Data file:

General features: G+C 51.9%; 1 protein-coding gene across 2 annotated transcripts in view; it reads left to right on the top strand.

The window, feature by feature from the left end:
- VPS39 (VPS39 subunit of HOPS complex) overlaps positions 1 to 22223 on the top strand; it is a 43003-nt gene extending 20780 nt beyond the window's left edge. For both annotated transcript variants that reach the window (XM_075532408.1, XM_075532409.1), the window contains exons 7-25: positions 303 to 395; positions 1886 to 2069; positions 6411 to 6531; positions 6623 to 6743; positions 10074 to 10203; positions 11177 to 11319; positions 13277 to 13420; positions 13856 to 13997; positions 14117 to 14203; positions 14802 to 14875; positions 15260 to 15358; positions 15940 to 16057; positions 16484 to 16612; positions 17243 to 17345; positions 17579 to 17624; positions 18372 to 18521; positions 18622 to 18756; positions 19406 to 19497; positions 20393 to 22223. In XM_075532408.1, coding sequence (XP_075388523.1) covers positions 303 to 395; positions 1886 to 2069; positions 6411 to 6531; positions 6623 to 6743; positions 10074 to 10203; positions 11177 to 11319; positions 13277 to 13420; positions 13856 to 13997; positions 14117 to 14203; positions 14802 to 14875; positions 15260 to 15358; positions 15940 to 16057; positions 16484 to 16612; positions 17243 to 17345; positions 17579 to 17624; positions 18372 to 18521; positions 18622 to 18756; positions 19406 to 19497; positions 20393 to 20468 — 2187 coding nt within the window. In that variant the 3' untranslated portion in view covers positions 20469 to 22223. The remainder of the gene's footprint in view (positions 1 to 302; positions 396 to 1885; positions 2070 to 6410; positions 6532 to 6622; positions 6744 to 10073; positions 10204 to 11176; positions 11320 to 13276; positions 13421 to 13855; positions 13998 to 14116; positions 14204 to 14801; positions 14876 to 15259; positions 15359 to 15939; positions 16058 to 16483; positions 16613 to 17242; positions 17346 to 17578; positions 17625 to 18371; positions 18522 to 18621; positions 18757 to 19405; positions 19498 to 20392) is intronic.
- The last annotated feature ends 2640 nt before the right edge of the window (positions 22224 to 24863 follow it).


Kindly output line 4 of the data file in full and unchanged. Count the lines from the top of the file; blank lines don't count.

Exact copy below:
- The last annotated feature ends 2640 nt before the right edge of the window (positions 22224 to 24863 follow it).